[I could go on: the sequel establishes that nature itself is subordinate to God’s miraculous grace and that the latter is the only solid foundation for a human life. The whole idea of virtue acquired by human effort and unaided rational deliberation is repudiated. This is the backdrop against which St. Thomas begins his most comprehensive account of sacred doctrine; these are the deepest “disputes” he thinks the tradition has failed to resolve “according to the order of a discipline”. Right away we can see, though, that St. Thomas’ response is not, with St. Paul, to turn to “a simpler presentation”, though he does promise the simplest presentation “the matter allows”. In his view, anything simpler than the Summa apparently does not do justice to the matter at hand. Why not?

[The fundamental answer becomes clear when we note the first of the questions St. Thomas will address: whether it is necessary, besides the discipline of philosophy, to have another doctrine. Though the answer is of course yes – namely, sacred doctrine – the manner of his approach is telling. St. Thomas is famous for attempting the harmonization (and the Church would say, succeeding at the harmonization) of Christian dogma and Aristotelian philosophy. The significance of Aristotelianism (or Latin Averoism) at the time was its carnality and its insistence that philosophy be independent of theology. St. Thomas begins with St. Paul’s rebuttal of such a position, but shows in his own treatment that he thinks the issue is not so easy to resolve. Though St. Thomas will also subordinate philosophy to theology, he will face the challenge of a would-be sovereign philosophy head-on. This is made possible and accentuated by the disputational style of his writing, which as Joseph Pieper has said allows Thomas to enter into the mindset of his opponents and see their point of view in its strongest iteration. If the spiritual man judges of all things, Thomas seems to imply, he can be held to no lower a standard than to surpass philosophy on its own terms. Though “he himself is judged by no man”, the spiritual man would have to judge himself deficient were he not able to do so. A mature Christendom must continue what St. Paul began but under verious circumstances had never been finished: to speak wisdom "among those who are mature", after leading them from childhood to maturity. In light of this proposition, “the matter allows” only the “brevity” we find in this massive tome.]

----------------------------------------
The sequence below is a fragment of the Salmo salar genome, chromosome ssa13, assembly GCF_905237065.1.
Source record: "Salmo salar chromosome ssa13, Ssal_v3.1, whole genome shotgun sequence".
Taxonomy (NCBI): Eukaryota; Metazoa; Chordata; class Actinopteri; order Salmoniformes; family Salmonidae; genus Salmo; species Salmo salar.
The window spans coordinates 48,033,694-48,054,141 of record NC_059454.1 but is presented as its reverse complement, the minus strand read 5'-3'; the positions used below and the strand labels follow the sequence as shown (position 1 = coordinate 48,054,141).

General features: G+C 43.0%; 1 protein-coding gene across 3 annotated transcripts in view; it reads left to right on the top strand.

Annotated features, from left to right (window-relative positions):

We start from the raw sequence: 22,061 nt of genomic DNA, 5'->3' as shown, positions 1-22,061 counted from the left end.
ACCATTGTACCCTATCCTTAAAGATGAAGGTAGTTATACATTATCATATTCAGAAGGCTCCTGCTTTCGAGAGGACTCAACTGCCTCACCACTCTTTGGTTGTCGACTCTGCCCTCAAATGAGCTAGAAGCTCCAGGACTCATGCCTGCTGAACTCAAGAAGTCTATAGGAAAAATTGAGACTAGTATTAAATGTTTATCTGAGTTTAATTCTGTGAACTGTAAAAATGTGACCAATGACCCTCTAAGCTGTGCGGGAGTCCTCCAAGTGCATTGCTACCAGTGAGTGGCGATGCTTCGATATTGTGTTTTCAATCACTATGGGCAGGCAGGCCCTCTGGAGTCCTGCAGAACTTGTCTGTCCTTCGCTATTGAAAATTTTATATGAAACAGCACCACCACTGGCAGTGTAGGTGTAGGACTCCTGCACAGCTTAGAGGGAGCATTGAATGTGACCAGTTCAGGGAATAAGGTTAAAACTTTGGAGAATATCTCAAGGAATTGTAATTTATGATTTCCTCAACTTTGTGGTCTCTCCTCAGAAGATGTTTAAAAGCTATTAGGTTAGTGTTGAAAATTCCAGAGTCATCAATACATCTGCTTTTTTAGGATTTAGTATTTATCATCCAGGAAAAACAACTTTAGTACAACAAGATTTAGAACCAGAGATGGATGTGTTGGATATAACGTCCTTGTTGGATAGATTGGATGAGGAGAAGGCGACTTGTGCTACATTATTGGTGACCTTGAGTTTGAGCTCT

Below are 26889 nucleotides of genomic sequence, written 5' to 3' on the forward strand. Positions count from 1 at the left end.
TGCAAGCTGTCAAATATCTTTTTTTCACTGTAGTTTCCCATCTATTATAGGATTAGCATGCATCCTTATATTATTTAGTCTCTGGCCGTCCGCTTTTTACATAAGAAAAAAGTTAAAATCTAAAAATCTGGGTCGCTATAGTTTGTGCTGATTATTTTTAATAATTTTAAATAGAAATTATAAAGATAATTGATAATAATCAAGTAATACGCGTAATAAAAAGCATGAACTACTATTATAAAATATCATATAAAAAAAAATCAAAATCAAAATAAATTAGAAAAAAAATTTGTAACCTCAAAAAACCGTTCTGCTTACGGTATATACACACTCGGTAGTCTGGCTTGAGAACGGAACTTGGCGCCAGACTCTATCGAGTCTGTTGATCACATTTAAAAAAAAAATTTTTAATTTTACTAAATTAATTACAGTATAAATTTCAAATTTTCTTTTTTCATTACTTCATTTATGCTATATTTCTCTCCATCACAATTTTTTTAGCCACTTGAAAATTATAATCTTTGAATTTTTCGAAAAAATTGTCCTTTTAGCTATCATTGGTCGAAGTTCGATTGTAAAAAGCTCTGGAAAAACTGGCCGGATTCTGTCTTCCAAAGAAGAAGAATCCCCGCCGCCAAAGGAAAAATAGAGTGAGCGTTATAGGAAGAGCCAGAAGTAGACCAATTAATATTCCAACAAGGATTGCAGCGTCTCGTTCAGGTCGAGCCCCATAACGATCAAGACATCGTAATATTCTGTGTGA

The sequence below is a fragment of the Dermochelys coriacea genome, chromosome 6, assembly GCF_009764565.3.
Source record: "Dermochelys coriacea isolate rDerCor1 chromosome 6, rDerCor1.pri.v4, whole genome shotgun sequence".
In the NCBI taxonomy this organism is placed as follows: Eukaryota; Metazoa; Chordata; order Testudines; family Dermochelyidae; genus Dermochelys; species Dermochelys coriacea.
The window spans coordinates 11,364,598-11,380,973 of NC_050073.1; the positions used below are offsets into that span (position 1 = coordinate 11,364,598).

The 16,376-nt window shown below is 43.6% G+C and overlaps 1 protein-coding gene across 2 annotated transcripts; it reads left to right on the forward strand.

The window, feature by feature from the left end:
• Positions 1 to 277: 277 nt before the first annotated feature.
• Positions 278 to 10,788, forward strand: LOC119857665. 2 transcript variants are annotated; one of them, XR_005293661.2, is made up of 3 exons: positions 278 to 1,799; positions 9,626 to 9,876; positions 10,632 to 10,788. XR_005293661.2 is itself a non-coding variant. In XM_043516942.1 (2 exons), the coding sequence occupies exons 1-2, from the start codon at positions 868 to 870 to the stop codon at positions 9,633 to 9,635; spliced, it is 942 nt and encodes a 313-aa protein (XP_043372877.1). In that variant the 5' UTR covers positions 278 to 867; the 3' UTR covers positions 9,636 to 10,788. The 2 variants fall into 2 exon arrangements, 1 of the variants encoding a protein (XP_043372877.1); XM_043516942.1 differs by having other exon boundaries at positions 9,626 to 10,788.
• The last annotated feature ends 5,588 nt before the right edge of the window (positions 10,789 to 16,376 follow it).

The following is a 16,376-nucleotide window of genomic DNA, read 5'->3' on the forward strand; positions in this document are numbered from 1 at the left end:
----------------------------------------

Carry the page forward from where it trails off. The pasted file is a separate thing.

Terri Shiavo

Much has happened since I last commented on this case. I'm not sure how useful anything I can say may be. My impressions are somewhat scattered, but perhaps it will help me at least to put some of them down.